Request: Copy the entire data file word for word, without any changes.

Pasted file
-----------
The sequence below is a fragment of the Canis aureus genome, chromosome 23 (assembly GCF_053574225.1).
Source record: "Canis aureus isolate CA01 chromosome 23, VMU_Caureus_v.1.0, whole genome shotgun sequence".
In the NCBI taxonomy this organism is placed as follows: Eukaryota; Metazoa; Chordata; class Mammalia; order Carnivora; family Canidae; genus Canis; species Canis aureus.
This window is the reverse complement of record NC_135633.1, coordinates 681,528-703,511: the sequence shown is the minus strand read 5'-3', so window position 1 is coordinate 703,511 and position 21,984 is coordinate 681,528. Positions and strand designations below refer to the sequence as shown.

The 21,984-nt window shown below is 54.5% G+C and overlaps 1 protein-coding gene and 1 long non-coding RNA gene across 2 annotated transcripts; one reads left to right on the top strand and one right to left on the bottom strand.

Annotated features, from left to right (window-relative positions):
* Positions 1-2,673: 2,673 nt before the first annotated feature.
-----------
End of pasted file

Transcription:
The sequence below is a fragment of the Canis aureus genome, chromosome 23 (assembly GCF_053574225.1).
Source record: "Canis aureus isolate CA01 chromosome 23, VMU_Caureus_v.1.0, whole genome shotgun sequence".
In the NCBI taxonomy this organism is placed as follows: Eukaryota; Metazoa; Chordata; class Mammalia; order Carnivora; family Canidae; genus Canis; species Canis aureus.
This window is the reverse complement of record NC_135633.1, coordinates 681,528-703,511: the sequence shown is the minus strand read 5'-3', so window position 1 is coordinate 703,511 and position 21,984 is coordinate 681,528. Positions and strand designations below refer to the sequence as shown.

The 21,984-nt window shown below is 54.5% G+C and overlaps 1 protein-coding gene and 1 long non-coding RNA gene across 2 annotated transcripts; one reads left to right on the top strand and one right to left on the bottom strand.

Annotated features, from left to right (window-relative positions):
* Positions 1-2,673: 2,673 nt before the first annotated feature.